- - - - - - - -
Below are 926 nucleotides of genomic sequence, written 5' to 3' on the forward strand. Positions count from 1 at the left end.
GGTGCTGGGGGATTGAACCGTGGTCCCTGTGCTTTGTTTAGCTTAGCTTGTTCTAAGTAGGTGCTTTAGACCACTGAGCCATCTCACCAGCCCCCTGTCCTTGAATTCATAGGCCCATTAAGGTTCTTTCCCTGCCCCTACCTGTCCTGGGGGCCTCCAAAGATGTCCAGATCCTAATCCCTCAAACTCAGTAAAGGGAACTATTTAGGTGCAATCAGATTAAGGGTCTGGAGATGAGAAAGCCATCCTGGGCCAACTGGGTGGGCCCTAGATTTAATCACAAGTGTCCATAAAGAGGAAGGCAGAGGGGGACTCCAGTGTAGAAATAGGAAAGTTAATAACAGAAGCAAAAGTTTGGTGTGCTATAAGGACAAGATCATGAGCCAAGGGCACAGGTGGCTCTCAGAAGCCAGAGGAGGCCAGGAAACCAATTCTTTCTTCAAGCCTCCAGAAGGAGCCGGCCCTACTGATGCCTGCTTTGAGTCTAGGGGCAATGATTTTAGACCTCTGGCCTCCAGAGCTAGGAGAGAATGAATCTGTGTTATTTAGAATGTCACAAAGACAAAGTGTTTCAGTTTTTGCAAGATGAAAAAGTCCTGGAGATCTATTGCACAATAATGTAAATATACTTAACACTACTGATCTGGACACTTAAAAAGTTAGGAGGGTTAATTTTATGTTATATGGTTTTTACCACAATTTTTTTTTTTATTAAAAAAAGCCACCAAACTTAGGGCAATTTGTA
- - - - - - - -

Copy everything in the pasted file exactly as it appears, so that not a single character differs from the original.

Below are 926 nucleotides of genomic sequence, written 5' to 3' on the forward strand. Positions count from 1 at the left end.
GGTGCTGGGGGATTGAACCGTGGTCCCTGTGCTTTGTTTAGCTTAGCTTGTTCTAAGTAGGTGCTTTAGACCACTGAGCCATCTCACCAGCCCCCTGTCCTTGAATTCATAGGCCCATTAAGGTTCTTTCCCTGCCCCTACCTGTCCTGGGGGCCTCCAAAGATGTCCAGATCCTAATCCCTCAAACTCAGTAAAGGGAACTATTTAGGTGCAATCAGATTAAGGGTCTGGAGATGAGAAAGCCATCCTGGGCCAACTGGGTGGGCCCTAGATTTAATCACAAGTGTCCATAAAGAGGAAGGCAGAGGGGGACTCCAGTGTAGAAATAGGAAAGTTAATAACAGAAGCAAAAGTTTGGTGTGCTATAAGGACAAGATCATGAGCCAAGGGCACAGGTGGCTCTCAGAAGCCAGAGGAGGCCAGGAAACCAATTCTTTCTTCAAGCCTCCAGAAGGAGCCGGCCCTACTGATGCCTGCTTTGAGTCTAGGGGCAATGATTTTAGACCTCTGGCCTCCAGAGCTAGGAGAGAATGAATCTGTGTTATTTAGAATGTCACAAAGACAAAGTGTTTCAGTTTTTGCAAGATGAAAAAGTCCTGGAGATCTATTGCACAATAATGTAAATATACTTAACACTACTGATCTGGACACTTAAAAAGTTAGGAGGGTTAATTTTATGTTATATGGTTTTTACCACAATTTTTTTTTTTATTAAAAAAAGCCACCAAACTTAGGGCAATTTGTA